Frequently Asked Questions
The FAQs below cover the basics of community planning. If you’re going to be more involved, for example by being on one of the groups (or if you’re just interested!) you can find a more detailed set of FAQs here.
What is community planning?
Community planning is a process that helps public agencies work together with the community to deliver better services. It is based on the simple idea that if we all work well together then public services will improve for the people who use them. Because of the smaller scale of the organisations involved in Orkney, this notion of joined working was familiar before community planning first became a legal duty in 2003. We do it naturally here in a small community.
What does that mean in practice?
It means public, private and voluntary sector organisations working together to improve the quality of people’s lives. We do this by working with local communities, businesses, charities and voluntary groups. Together we plan to improve and deliver better, more joined-up public services in Orkney.
Why do we need community planning?
Community planning is needed to ensure that the services provided to the people of Orkney are of the highest possible standards. By working together in partnership we can achieve much more than we could as individual organisations. In many areas individual organisations are already working well. They have their own purpose and provide different services. But through community planning we can spot any problem areas or gaps and tackle these together. We can also make a joint effort to address the challenges that are too large for one organisation on their own to deal with.
Which organisations are involved in community planning?
Community planning involves a number of organisations such as: OIC, NHS Orkney, HIE, Police Scotland and the Scottish Fire and Rescue Service who have a legal duty to facilitate community planning. There are other organisations who have a legal duty to participate in community planning. These include: SNH, Orkney Health and Care, UHI, HiTrans, SDS and VisitScotland. We’ve also included VAO and OHAL in the core group. Other organisations play an important part in community planning as members of the Delivery Groups, for example JobCentre Plus, Orkney Blide Trust and Age Concern. We’ve named only a few of the organisations who are involved to show the wide range of service providers who contribute towards the process.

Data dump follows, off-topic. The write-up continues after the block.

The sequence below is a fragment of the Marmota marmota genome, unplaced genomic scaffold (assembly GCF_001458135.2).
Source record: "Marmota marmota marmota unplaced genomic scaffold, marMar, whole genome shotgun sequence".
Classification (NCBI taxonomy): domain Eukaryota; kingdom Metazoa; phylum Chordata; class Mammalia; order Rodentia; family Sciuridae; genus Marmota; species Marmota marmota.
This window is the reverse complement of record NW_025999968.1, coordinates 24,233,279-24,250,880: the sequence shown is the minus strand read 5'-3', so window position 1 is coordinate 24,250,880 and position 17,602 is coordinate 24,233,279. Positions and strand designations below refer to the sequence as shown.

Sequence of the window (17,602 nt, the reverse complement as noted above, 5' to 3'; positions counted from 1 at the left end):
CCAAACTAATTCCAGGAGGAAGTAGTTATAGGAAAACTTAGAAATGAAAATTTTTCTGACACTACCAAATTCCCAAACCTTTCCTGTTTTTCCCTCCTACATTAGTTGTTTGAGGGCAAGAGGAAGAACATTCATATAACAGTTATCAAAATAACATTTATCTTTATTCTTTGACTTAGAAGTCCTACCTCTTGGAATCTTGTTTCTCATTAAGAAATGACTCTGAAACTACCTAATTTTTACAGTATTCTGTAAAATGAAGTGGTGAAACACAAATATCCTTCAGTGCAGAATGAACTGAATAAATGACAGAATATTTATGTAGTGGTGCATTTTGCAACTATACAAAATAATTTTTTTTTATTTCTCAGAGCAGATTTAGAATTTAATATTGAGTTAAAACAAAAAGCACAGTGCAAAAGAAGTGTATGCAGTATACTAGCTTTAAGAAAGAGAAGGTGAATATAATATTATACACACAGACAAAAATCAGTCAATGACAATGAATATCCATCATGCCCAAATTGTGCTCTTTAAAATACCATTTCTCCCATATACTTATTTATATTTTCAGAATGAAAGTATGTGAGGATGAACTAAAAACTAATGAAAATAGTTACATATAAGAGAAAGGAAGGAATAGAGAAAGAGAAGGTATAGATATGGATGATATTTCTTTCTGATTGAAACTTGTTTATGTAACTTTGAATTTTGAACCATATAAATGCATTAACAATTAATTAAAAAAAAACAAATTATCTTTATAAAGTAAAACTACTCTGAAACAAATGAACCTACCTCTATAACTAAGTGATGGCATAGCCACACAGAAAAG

How does it work in Orkney?
Orkney’s community planning partnership is called ‘The Orkney Partnership’. The Partnership has a Board that is supported by an Executive Group of senior officers. The Board has assigned each of its strategic priorities to a Delivery Group:
- Strong Communities
- Living Well
- Vibrant Economy
You can find more detail on the structure in the Terms of Reference.
How do I find out about the work being undertaken by the community planning partnership?
A wide range of information is available here on the Orkney Partnership section of the Orkney Communities website. You can also contact the Community Planning Business Manager by e-mail on firstname.lastname@example.org or by telephone on 01856 873535 extension 2153.
How can I input into community planning?
Through this website (see the contacts page) or by contacting the Community Planning Business Manager.
Will my views and opinions make a difference?
We want everyone to have the opportunity to let us have their views on matters that are important to them, whether you’re an interested individual or part of a group such as a hall committee. We all have our own ideas of what we would like to see happening in Orkney; ranging from short term practical ideas, to long term visions for the future. You can do this by responding to consultations or getting in touch with us at any time. This, in combination with partner organisations, can make sure that our collective efforts are focussed on the shared aims and objectives for the future of Orkney.